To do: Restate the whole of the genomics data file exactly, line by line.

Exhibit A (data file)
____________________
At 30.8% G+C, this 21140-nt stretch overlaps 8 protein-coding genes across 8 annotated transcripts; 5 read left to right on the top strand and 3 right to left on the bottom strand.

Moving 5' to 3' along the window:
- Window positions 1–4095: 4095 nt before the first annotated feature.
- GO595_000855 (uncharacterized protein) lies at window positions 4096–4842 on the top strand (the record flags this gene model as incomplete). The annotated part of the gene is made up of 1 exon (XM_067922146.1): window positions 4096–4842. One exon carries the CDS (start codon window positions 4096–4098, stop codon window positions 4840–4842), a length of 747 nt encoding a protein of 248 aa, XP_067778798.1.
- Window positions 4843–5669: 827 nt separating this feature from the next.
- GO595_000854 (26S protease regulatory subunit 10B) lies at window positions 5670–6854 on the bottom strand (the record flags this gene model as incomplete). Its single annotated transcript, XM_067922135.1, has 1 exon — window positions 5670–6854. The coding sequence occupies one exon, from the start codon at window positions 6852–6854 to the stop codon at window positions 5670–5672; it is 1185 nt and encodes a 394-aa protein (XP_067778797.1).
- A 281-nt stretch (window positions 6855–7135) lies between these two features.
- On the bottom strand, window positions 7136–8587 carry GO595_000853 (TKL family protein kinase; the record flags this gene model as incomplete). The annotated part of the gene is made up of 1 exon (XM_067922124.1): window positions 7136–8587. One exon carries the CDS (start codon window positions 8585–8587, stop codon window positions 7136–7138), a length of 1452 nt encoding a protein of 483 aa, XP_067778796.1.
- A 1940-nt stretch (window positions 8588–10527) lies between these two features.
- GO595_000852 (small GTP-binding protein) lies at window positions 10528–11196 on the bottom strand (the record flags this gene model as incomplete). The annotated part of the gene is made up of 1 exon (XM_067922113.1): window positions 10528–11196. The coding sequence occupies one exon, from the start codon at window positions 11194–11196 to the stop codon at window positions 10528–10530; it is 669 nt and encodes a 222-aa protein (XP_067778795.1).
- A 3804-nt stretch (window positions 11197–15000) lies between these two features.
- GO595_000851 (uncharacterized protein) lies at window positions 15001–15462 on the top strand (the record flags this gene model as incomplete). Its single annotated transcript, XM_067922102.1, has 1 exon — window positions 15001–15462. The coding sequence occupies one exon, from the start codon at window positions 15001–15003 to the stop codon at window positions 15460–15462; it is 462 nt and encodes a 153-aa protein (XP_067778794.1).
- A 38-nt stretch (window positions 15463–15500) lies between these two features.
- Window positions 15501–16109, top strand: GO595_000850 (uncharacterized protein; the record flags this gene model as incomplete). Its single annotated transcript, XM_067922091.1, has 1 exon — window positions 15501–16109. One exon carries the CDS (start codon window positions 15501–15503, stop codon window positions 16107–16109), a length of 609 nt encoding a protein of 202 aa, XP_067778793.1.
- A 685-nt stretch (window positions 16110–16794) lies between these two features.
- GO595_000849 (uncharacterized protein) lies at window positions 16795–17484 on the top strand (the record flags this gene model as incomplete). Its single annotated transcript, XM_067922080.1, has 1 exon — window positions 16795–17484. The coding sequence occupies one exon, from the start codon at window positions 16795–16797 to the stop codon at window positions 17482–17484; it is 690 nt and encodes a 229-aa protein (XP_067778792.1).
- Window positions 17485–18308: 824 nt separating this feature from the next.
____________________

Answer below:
At 30.8% G+C, this 21140-nt stretch overlaps 8 protein-coding genes across 8 annotated transcripts; 5 read left to right on the top strand and 3 right to left on the bottom strand.

Moving 5' to 3' along the window:
- Window positions 1–4095: 4095 nt before the first annotated feature.
- GO595_000855 (uncharacterized protein) lies at window positions 4096–4842 on the top strand (the record flags this gene model as incomplete). The annotated part of the gene is made up of 1 exon (XM_067922146.1): window positions 4096–4842. One exon carries the CDS (start codon window positions 4096–4098, stop codon window positions 4840–4842), a length of 747 nt encoding a protein of 248 aa, XP_067778798.1.
- Window positions 4843–5669: 827 nt separating this feature from the next.
- GO595_000854 (26S protease regulatory subunit 10B) lies at window positions 5670–6854 on the bottom strand (the record flags this gene model as incomplete). Its single annotated transcript, XM_067922135.1, has 1 exon — window positions 5670–6854. The coding sequence occupies one exon, from the start codon at window positions 6852–6854 to the stop codon at window positions 5670–5672; it is 1185 nt and encodes a 394-aa protein (XP_067778797.1).
- A 281-nt stretch (window positions 6855–7135) lies between these two features.
- On the bottom strand, window positions 7136–8587 carry GO595_000853 (TKL family protein kinase; the record flags this gene model as incomplete). The annotated part of the gene is made up of 1 exon (XM_067922124.1): window positions 7136–8587. One exon carries the CDS (start codon window positions 8585–8587, stop codon window positions 7136–7138), a length of 1452 nt encoding a protein of 483 aa, XP_067778796.1.
- A 1940-nt stretch (window positions 8588–10527) lies between these two features.
- GO595_000852 (small GTP-binding protein) lies at window positions 10528–11196 on the bottom strand (the record flags this gene model as incomplete). The annotated part of the gene is made up of 1 exon (XM_067922113.1): window positions 10528–11196. The coding sequence occupies one exon, from the start codon at window positions 11194–11196 to the stop codon at window positions 10528–10530; it is 669 nt and encodes a 222-aa protein (XP_067778795.1).
- A 3804-nt stretch (window positions 11197–15000) lies between these two features.
- GO595_000851 (uncharacterized protein) lies at window positions 15001–15462 on the top strand (the record flags this gene model as incomplete). Its single annotated transcript, XM_067922102.1, has 1 exon — window positions 15001–15462. The coding sequence occupies one exon, from the start codon at window positions 15001–15003 to the stop codon at window positions 15460–15462; it is 462 nt and encodes a 153-aa protein (XP_067778794.1).
- A 38-nt stretch (window positions 15463–15500) lies between these two features.
- Window positions 15501–16109, top strand: GO595_000850 (uncharacterized protein; the record flags this gene model as incomplete). Its single annotated transcript, XM_067922091.1, has 1 exon — window positions 15501–16109. One exon carries the CDS (start codon window positions 15501–15503, stop codon window positions 16107–16109), a length of 609 nt encoding a protein of 202 aa, XP_067778793.1.
- A 685-nt stretch (window positions 16110–16794) lies between these two features.
- GO595_000849 (uncharacterized protein) lies at window positions 16795–17484 on the top strand (the record flags this gene model as incomplete). Its single annotated transcript, XM_067922080.1, has 1 exon — window positions 16795–17484. The coding sequence occupies one exon, from the start codon at window positions 16795–16797 to the stop codon at window positions 17482–17484; it is 690 nt and encodes a 229-aa protein (XP_067778792.1).
- Window positions 17485–18308: 824 nt separating this feature from the next.